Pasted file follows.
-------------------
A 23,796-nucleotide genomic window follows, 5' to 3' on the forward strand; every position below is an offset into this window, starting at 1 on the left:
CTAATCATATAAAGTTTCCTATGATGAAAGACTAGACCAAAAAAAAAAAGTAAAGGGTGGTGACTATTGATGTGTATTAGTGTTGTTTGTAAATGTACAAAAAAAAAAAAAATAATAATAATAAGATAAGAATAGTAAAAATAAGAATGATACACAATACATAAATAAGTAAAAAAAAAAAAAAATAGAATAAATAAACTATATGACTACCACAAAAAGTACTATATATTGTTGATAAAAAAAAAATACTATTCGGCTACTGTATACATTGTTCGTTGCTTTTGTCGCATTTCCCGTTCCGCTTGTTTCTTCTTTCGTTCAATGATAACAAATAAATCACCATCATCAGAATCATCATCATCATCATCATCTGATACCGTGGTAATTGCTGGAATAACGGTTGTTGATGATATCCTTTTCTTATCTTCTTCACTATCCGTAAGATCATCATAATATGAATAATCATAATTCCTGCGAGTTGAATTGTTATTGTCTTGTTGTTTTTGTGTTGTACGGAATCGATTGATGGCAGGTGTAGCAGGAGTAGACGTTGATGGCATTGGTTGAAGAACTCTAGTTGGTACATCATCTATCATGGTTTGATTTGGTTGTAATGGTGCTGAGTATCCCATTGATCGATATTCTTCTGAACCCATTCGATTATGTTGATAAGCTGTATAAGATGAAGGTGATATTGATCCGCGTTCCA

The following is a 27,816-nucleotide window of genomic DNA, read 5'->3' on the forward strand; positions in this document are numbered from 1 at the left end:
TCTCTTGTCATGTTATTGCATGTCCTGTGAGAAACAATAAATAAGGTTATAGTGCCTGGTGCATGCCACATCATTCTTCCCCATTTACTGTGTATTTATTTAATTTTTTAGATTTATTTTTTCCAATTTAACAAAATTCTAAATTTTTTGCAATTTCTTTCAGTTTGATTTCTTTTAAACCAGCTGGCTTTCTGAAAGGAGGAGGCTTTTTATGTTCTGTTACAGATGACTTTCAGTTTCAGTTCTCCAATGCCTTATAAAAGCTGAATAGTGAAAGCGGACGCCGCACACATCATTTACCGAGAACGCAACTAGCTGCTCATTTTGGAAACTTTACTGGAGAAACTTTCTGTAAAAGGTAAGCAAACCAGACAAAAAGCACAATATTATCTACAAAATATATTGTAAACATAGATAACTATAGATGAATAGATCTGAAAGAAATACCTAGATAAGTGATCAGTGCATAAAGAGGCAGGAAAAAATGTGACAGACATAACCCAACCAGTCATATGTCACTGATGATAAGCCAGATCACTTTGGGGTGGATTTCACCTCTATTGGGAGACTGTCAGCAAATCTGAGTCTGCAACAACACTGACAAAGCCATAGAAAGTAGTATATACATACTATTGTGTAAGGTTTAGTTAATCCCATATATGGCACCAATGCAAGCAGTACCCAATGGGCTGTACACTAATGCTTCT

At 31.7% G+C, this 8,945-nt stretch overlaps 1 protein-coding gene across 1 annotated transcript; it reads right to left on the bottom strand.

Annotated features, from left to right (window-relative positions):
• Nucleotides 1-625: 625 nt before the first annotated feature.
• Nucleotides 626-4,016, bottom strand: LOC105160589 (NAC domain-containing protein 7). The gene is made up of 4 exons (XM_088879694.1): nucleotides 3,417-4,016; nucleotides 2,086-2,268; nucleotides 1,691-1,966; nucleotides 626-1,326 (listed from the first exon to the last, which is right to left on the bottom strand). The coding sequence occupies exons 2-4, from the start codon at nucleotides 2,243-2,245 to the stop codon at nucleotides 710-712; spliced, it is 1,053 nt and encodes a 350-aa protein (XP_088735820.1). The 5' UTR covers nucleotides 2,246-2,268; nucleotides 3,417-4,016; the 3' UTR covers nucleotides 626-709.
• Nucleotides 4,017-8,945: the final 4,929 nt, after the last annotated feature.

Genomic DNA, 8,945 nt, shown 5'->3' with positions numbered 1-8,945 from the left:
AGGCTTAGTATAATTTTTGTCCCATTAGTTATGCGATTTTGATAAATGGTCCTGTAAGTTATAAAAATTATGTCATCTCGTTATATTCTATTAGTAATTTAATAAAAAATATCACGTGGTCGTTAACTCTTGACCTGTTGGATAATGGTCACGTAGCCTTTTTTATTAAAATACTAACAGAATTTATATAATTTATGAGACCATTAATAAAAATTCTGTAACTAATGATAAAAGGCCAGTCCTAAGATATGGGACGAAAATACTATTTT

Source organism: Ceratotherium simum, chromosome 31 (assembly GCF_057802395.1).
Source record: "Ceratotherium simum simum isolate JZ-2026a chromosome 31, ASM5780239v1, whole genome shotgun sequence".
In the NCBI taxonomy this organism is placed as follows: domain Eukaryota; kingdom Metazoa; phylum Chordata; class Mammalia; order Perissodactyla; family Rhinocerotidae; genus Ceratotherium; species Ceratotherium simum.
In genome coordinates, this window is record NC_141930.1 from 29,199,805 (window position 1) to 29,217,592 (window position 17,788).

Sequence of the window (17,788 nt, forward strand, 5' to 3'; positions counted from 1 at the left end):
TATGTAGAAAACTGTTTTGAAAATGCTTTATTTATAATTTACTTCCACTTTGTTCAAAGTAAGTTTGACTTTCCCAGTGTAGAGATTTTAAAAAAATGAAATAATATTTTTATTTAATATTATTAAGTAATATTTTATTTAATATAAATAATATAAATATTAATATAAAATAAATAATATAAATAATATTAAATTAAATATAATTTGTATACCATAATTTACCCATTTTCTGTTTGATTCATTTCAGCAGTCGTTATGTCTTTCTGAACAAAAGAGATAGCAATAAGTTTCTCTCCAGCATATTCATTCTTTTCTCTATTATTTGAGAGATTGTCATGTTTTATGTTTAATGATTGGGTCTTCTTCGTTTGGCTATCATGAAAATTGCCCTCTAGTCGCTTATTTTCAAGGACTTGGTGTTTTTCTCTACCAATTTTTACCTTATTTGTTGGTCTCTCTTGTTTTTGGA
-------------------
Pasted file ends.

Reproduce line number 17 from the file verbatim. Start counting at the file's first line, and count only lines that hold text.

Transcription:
TATGTAGAAAACTGTTTTGAAAATGCTTTATTTATAATTTACTTCCACTTTGTTCAAAGTAAGTTTGACTTTCCCAGTGTAGAGATTTTAAAAAAATGAAATAATATTTTTATTTAATATTATTAAGTAATATTTTATTTAATATAAATAATATAAATATTAATATAAAATAAATAATATAAATAATATTAAATTAAATATAATTTGTATACCATAATTTACCCATTTTCTGTTTGATTCATTTCAGCAGTCGTTATGTCTTTCTGAACAAAAGAGATAGCAATAAGTTTCTCTCCAGCATATTCATTCTTTTCTCTATTATTTGAGAGATTGTCATGTTTTATGTTTAATGATTGGGTCTTCTTCGTTTGGCTATCATGAAAATTGCCCTCTAGTCGCTTATTTTCAAGGACTTGGTGTTTTTCTCTACCAATTTTTACCTTATTTGTTGGTCTCTCTTGTTTTTGGA